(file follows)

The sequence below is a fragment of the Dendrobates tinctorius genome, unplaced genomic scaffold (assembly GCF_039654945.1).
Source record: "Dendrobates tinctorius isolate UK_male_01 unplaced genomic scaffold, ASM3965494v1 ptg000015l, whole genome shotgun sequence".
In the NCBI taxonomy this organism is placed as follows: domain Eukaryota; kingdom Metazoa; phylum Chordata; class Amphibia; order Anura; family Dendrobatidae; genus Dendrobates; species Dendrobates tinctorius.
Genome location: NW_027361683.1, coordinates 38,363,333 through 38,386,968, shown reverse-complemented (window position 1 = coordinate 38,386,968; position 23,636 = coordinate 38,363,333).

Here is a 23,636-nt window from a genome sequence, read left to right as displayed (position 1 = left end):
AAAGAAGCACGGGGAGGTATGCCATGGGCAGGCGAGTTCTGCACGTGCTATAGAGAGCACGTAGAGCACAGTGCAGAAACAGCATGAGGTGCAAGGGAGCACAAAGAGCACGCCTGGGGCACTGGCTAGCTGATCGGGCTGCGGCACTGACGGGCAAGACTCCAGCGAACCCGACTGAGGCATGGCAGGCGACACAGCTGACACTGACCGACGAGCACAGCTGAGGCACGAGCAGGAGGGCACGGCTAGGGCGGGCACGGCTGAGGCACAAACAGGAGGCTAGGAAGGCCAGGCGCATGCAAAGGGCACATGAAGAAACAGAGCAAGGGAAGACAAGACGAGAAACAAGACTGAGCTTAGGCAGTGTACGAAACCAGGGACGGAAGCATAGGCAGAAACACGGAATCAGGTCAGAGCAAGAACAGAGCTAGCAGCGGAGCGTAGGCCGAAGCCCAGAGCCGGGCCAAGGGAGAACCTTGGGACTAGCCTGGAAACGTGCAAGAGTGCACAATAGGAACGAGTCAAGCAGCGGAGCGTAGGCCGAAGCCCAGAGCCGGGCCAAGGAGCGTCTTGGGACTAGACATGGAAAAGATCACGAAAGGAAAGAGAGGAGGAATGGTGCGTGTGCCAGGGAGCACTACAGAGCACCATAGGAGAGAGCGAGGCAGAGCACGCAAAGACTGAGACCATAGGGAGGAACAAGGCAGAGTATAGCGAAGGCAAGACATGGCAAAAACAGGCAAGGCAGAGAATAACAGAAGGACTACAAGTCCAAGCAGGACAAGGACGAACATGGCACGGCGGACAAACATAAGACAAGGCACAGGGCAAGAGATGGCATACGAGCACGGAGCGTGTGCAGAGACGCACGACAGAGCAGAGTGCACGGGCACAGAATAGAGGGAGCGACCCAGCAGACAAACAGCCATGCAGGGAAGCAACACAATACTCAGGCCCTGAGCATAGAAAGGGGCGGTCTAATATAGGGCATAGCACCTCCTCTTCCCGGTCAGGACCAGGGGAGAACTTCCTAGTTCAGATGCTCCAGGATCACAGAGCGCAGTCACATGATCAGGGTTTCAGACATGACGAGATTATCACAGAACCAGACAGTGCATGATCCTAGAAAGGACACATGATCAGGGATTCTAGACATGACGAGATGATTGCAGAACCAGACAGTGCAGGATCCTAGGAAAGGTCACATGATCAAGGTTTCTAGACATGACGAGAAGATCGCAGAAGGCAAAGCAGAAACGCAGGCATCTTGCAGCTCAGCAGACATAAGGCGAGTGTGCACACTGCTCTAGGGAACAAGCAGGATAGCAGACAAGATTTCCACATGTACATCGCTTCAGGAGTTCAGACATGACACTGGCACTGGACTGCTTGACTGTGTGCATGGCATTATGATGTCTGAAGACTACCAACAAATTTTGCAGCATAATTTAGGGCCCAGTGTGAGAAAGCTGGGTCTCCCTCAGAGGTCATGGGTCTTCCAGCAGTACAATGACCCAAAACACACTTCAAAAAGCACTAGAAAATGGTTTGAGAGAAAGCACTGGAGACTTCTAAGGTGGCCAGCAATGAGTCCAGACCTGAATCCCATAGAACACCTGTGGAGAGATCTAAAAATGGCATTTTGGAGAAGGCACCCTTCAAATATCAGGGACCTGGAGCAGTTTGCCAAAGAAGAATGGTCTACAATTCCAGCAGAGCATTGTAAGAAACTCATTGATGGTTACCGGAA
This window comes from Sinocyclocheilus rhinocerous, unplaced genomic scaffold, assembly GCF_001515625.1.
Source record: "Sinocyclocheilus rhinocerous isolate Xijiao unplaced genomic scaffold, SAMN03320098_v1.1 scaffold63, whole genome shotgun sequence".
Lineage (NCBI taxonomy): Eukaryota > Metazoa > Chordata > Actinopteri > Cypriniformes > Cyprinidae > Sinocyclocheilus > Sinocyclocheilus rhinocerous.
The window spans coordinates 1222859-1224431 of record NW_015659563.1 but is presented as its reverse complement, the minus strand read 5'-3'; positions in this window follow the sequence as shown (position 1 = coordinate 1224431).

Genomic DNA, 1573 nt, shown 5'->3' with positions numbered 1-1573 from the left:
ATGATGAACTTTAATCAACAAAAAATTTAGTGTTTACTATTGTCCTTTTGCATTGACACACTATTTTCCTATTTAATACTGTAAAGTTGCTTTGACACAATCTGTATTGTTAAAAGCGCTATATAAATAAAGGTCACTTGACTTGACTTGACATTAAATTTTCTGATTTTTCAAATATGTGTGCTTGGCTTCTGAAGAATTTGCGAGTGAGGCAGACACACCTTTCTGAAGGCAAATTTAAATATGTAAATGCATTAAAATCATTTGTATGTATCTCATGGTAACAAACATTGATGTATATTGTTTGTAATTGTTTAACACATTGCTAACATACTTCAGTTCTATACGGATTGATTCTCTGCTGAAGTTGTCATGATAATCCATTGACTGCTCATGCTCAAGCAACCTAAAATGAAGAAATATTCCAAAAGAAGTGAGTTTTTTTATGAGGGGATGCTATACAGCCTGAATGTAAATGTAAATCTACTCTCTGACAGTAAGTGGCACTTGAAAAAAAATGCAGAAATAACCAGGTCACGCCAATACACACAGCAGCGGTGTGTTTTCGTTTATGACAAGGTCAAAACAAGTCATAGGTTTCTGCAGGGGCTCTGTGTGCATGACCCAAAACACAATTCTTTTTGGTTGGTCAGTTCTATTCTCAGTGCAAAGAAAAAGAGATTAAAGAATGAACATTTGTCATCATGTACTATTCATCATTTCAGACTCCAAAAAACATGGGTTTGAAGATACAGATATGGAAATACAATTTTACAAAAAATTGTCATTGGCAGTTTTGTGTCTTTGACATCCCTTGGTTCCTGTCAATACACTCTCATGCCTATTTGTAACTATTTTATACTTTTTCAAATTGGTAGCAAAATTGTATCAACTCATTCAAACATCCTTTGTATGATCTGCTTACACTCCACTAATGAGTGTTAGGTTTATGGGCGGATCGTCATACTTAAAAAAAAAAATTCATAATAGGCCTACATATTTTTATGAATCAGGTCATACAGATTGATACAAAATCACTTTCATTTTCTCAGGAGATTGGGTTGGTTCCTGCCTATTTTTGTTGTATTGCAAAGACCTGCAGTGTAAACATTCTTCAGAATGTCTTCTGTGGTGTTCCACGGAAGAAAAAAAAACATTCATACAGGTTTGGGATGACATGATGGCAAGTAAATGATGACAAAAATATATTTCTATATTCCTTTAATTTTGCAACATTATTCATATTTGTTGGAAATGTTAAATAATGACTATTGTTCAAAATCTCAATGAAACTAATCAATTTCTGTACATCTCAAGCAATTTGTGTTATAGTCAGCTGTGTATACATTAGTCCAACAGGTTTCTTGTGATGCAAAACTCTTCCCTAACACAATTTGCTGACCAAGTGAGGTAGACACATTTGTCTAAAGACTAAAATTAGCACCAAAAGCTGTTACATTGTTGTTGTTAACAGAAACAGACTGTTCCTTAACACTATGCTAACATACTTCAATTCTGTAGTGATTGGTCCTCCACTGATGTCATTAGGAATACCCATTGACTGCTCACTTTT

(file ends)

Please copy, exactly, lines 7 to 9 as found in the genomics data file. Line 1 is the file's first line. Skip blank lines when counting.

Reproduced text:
This window comes from Sinocyclocheilus rhinocerous, unplaced genomic scaffold, assembly GCF_001515625.1.
Source record: "Sinocyclocheilus rhinocerous isolate Xijiao unplaced genomic scaffold, SAMN03320098_v1.1 scaffold63, whole genome shotgun sequence".
Lineage (NCBI taxonomy): Eukaryota > Metazoa > Chordata > Actinopteri > Cypriniformes > Cyprinidae > Sinocyclocheilus > Sinocyclocheilus rhinocerous.